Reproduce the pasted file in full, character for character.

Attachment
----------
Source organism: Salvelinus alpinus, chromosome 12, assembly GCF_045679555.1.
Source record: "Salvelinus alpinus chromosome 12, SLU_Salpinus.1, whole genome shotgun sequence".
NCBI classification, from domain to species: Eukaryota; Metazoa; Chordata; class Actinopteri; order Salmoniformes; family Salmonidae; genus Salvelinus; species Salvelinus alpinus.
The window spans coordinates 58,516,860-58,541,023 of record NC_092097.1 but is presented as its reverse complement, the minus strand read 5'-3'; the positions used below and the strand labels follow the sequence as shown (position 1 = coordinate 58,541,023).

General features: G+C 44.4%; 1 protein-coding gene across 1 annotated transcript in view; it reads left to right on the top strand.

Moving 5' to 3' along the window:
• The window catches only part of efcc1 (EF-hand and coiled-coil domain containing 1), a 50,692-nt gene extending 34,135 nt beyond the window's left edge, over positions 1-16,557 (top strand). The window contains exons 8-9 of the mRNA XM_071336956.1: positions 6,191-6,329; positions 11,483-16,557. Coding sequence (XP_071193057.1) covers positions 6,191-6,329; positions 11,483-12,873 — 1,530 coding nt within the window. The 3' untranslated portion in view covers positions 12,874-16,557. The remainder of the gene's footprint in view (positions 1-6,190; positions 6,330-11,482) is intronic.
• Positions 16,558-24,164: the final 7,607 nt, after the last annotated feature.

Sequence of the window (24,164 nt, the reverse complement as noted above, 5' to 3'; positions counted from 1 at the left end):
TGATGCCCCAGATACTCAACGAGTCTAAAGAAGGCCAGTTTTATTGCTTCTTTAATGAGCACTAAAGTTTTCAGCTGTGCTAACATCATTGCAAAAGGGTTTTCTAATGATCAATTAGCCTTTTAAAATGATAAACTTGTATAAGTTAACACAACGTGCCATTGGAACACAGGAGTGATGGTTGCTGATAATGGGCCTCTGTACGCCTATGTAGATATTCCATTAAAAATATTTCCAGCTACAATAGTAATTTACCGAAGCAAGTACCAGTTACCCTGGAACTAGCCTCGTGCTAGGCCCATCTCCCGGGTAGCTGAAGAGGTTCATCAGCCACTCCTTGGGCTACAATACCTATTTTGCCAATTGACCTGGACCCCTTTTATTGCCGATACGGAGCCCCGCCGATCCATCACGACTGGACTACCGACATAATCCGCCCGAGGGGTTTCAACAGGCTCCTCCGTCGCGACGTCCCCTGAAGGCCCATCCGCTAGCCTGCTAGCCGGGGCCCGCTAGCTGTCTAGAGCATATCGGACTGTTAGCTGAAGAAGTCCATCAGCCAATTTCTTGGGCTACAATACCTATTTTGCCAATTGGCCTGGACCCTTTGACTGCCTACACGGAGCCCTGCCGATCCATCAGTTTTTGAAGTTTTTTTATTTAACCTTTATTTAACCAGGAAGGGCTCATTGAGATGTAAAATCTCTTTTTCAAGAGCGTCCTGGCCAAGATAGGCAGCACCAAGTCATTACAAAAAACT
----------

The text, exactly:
Source organism: Salvelinus alpinus, chromosome 12, assembly GCF_045679555.1.
Source record: "Salvelinus alpinus chromosome 12, SLU_Salpinus.1, whole genome shotgun sequence".
NCBI classification, from domain to species: Eukaryota; Metazoa; Chordata; class Actinopteri; order Salmoniformes; family Salmonidae; genus Salvelinus; species Salvelinus alpinus.
The window spans coordinates 58,516,860-58,541,023 of record NC_092097.1 but is presented as its reverse complement, the minus strand read 5'-3'; the positions used below and the strand labels follow the sequence as shown (position 1 = coordinate 58,541,023).

General features: G+C 44.4%; 1 protein-coding gene across 1 annotated transcript in view; it reads left to right on the top strand.

Moving 5' to 3' along the window:
• The window catches only part of efcc1 (EF-hand and coiled-coil domain containing 1), a 50,692-nt gene extending 34,135 nt beyond the window's left edge, over positions 1-16,557 (top strand). The window contains exons 8-9 of the mRNA XM_071336956.1: positions 6,191-6,329; positions 11,483-16,557. Coding sequence (XP_071193057.1) covers positions 6,191-6,329; positions 11,483-12,873 — 1,530 coding nt within the window. The 3' untranslated portion in view covers positions 12,874-16,557. The remainder of the gene's footprint in view (positions 1-6,190; positions 6,330-11,482) is intronic.
• Positions 16,558-24,164: the final 7,607 nt, after the last annotated feature.

Sequence of the window (24,164 nt, the reverse complement as noted above, 5' to 3'; positions counted from 1 at the left end):
TGATGCCCCAGATACTCAACGAGTCTAAAGAAGGCCAGTTTTATTGCTTCTTTAATGAGCACTAAAGTTTTCAGCTGTGCTAACATCATTGCAAAAGGGTTTTCTAATGATCAATTAGCCTTTTAAAATGATAAACTTGTATAAGTTAACACAACGTGCCATTGGAACACAGGAGTGATGGTTGCTGATAATGGGCCTCTGTACGCCTATGTAGATATTCCATTAAAAATATTTCCAGCTACAATAGTAATTTACCGAAGCAAGTACCAGTTACCCTGGAACTAGCCTCGTGCTAGGCCCATCTCCCGGGTAGCTGAAGAGGTTCATCAGCCACTCCTTGGGCTACAATACCTATTTTGCCAATTGACCTGGACCCCTTTTATTGCCGATACGGAGCCCCGCCGATCCATCACGACTGGACTACCGACATAATCCGCCCGAGGGGTTTCAACAGGCTCCTCCGTCGCGACGTCCCCTGAAGGCCCATCCGCTAGCCTGCTAGCCGGGGCCCGCTAGCTGTCTAGAGCATATCGGACTGTTAGCTGAAGAAGTCCATCAGCCAATTTCTTGGGCTACAATACCTATTTTGCCAATTGGCCTGGACCCTTTGACTGCCTACACGGAGCCCTGCCGATCCATCAGTTTTTGAAGTTTTTTTATTTAACCTTTATTTAACCAGGAAGGGCTCATTGAGATGTAAAATCTCTTTTTCAAGAGCGTCCTGGCCAAGATAGGCAGCACCAAGTCATTACAAAAAACT